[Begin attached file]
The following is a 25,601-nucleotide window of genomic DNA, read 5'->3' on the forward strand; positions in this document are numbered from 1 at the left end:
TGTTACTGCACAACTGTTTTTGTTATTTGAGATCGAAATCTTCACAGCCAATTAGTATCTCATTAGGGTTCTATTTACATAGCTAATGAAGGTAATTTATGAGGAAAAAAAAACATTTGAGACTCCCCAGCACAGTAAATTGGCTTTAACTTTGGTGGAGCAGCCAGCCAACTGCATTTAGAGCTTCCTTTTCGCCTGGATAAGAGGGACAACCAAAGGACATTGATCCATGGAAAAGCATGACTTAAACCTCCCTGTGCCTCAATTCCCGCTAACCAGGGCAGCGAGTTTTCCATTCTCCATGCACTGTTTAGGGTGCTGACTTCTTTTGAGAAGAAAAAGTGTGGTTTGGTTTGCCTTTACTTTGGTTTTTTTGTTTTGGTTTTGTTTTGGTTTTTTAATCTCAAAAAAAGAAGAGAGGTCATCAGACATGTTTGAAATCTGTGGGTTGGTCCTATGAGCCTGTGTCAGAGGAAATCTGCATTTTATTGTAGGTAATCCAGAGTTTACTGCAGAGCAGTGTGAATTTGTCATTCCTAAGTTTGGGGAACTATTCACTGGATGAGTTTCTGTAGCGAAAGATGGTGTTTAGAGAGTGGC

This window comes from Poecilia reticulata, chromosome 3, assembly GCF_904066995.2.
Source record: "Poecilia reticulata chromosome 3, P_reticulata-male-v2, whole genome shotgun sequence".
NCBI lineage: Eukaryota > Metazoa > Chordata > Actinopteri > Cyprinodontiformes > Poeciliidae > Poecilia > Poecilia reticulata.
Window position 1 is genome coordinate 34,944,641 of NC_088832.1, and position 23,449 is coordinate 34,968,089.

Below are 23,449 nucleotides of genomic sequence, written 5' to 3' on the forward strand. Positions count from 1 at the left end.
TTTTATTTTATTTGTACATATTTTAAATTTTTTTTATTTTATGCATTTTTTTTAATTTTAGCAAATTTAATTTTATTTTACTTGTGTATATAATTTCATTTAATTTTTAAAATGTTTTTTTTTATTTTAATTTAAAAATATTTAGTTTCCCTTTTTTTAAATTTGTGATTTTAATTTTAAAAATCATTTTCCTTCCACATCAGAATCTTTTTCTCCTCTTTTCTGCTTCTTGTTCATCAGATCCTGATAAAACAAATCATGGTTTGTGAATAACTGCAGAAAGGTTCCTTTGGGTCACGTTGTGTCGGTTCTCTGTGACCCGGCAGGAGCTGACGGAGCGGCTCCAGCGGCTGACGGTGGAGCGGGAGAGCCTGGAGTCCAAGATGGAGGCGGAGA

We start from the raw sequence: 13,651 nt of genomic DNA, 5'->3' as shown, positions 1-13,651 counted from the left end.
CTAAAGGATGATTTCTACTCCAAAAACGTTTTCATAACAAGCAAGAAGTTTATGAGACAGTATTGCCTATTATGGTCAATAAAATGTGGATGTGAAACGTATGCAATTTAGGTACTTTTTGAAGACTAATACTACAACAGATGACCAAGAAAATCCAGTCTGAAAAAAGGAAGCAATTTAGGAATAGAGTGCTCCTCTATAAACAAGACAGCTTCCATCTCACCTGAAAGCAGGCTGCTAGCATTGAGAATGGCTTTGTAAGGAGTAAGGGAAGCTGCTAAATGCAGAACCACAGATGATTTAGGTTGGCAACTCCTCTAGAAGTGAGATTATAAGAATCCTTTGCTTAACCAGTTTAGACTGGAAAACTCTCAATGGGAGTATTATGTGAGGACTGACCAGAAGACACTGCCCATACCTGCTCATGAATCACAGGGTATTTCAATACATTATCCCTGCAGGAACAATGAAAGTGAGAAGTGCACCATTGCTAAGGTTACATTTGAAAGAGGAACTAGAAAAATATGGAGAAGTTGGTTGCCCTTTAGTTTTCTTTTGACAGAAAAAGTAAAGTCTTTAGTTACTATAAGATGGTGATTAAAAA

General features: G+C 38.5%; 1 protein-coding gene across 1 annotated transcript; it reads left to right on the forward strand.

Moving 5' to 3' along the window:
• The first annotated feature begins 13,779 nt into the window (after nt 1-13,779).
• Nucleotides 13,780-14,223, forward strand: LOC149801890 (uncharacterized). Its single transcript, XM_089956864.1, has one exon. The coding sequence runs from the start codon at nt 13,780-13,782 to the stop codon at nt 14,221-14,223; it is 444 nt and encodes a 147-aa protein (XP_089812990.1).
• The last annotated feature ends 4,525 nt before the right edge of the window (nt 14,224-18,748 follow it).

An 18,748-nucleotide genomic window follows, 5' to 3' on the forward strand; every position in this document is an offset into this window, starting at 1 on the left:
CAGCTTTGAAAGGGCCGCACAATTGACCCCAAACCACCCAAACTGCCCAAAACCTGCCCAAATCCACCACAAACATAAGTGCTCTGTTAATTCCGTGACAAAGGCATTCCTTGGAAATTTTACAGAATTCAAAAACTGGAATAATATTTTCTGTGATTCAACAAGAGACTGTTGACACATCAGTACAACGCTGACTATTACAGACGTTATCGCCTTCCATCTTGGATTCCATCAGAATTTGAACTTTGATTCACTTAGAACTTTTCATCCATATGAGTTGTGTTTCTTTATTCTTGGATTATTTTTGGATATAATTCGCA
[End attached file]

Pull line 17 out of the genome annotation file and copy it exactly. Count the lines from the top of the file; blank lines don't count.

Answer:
CAGCTTTGAAAGGGCCGCACAATTGACCCCAAACCACCCAAACTGCCCAAAACCTGCCCAAATCCACCACAAACATAAGTGCTCTGTTAATTCCGTGACAAAGGCATTCCTTGGAAATTTTACAGAATTCAAAAACTGGAATAATATTTTCTGTGATTCAACAAGAGACTGTTGACACATCAGTACAACGCTGACTATTACAGACGTTATCGCCTTCCATCTTGGATTCCATCAGAATTTGAACTTTGATTCACTTAGAACTTTTCATCCATATGAGTTGTGTTTCTTTATTCTTGGATTATTTTTGGATATAATTCGCA